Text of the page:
Family analysis: The Isle of Man has passed an equal marriage law allowing heterosexual couples to enter into civil partnerships. Is the UK likely to follow suit? David Josiah-Lake, solicitor and collaborative family lawyer at Josiah-Lake Gardiner, looks at the issue.
An equal marriage law has been passed allowing opposite-sex couples to enter into civil partnerships in the Isle of Man. When will this change take affect and what was the rationale behind it?
The Marriage and Civil Partnership Amendment Act 2016 came into effect on 22 July 2016—so far there have been no reported opposite-sex civil partnerships on the Isle of Man. In order to achieve true (marriage) equality, unlike England and Wales where only same-sex couples have a choice of either marriage or civil partnership, it was felt that it was necessary when extending marriage to same-sex couples to open up civil partnerships to opposite-sex couples.
What are seen as some of the benefits of entering into a civil partnership for opposite-sex couples, as opposed to marriage?
For some opposite-sex couples, the benefit of a civil partnership is that it allows a formal, legal tie, but without the ‘baggage’ of a centuries-old tradition—and all the gender and cultural stereotypes that marriage entails. For some, marriage will always have negative associations with religion and patriarchy. Many couples just want a simple civil contract between themselves, in which they are recognised as partners rather than as husband and wife and civil partnerships offer that without the baggage.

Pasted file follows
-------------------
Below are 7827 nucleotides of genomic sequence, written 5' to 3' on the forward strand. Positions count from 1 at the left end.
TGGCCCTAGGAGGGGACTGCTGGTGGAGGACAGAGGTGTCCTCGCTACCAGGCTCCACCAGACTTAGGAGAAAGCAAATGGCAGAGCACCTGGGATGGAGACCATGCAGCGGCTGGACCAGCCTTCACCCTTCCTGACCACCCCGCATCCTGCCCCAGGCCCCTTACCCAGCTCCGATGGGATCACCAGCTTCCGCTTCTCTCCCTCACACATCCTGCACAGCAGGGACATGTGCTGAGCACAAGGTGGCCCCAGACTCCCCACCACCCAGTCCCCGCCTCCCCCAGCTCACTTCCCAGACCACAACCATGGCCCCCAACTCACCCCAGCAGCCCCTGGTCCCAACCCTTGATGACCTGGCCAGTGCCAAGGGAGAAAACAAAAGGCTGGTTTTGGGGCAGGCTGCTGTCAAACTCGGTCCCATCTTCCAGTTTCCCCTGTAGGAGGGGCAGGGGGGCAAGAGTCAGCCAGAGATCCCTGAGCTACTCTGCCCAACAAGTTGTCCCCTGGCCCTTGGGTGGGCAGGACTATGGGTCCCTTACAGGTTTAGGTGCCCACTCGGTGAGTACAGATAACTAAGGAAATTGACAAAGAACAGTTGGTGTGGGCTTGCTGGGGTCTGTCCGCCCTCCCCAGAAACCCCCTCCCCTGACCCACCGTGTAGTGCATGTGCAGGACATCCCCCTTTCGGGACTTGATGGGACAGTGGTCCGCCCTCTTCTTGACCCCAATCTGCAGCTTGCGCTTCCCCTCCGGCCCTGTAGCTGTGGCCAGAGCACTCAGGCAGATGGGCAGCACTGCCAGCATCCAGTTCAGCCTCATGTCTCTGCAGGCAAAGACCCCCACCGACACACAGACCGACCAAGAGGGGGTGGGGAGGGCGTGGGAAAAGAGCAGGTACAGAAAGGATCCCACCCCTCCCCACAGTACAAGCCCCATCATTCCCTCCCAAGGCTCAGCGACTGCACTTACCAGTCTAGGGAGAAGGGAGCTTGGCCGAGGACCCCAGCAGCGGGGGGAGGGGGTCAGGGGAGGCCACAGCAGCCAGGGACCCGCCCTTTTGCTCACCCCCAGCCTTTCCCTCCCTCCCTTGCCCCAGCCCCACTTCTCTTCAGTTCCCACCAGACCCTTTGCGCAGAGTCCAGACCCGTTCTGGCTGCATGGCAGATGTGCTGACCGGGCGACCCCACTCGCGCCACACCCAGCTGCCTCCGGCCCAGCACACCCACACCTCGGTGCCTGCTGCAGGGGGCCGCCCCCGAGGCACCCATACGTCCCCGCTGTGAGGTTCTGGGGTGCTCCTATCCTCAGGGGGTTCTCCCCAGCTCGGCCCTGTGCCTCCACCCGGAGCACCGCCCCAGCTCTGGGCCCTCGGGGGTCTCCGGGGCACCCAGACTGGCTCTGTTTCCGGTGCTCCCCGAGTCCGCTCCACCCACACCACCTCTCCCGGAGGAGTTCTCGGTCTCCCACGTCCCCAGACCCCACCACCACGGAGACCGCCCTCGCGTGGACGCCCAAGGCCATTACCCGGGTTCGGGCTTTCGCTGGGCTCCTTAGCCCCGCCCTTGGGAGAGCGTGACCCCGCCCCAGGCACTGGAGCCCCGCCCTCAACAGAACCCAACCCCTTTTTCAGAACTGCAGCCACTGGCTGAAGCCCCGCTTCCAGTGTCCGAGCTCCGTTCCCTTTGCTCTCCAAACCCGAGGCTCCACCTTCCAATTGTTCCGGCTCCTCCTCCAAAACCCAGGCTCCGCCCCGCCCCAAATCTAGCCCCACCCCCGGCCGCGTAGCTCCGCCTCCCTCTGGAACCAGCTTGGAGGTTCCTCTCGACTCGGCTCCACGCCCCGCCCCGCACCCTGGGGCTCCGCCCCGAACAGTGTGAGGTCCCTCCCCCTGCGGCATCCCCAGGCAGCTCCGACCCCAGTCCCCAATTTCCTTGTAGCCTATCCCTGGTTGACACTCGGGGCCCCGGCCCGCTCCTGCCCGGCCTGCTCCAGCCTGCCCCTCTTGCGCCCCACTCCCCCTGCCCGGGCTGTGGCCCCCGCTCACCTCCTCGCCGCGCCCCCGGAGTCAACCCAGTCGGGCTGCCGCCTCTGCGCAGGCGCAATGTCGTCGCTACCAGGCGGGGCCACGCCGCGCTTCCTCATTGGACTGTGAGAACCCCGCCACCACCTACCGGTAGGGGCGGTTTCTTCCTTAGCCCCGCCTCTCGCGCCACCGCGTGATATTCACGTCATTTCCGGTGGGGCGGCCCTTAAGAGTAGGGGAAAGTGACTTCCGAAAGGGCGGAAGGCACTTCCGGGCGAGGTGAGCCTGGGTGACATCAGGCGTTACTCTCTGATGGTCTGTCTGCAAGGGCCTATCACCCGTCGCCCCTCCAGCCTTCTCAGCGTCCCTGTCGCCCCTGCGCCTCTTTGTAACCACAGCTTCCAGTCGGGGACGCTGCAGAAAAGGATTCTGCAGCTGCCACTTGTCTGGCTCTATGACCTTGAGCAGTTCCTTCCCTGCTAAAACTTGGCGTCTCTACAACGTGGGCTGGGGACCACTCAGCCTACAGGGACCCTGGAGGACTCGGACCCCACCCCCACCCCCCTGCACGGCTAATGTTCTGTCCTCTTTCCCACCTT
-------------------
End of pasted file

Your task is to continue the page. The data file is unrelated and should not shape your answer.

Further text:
Are there any dangers that this law change might be taken advantage of by cohabitants who are trying to access some of the privileges usually afforded to those in a marriage or civil partnership, such as tax breaks, employment benefits, etc?
It might be but really those people could equally have entered into a simple register office marriage (if straight) or civil partnership (if gay) any time before the law was passed. I wouldn’t say that there are any new dangers therefore.
Have there been any challenges to the Civil Partnership Act 2004, which applies to the rest of the UK, and restricts civil partnerships to same-sex couples?
In January 2016, a heterosexual couple, Rebecca Steinfeld and Charles Keidan lost a discrimination case in the High Court after they were told they couldn’t have a civil partnership because they weren’t the same sex (see R (on the application of Steinfeld and another) v Secretary of State for Education  EWHC 128 (Admin),  All ER (D) 230 (Jan)). The campaign to extend civil partnerships to opposite-sex couples is still ongoing however, and if anything, gathering momentum and the decision of the Manx parliament to extend civil partnerships to opposite-sex couples on the Isle of Man can only strengthen the case that the same should apply in the rest of the UK.
In your opinion, do you think this change will put pressure on the UK to introduce opposite- sex civil partnerships?
Yes, it will and it should. It was a serious mistake of the UK Parliament to keep civil partnerships for same-sex couples when the changes were implemented. They left themselves open to allegations of unfair treatment and discrimination. It should be either marriage for all (ending civil partnerships) or the choice of marriage or a civil partnership for all.
Interviewed by Evelyn Reid.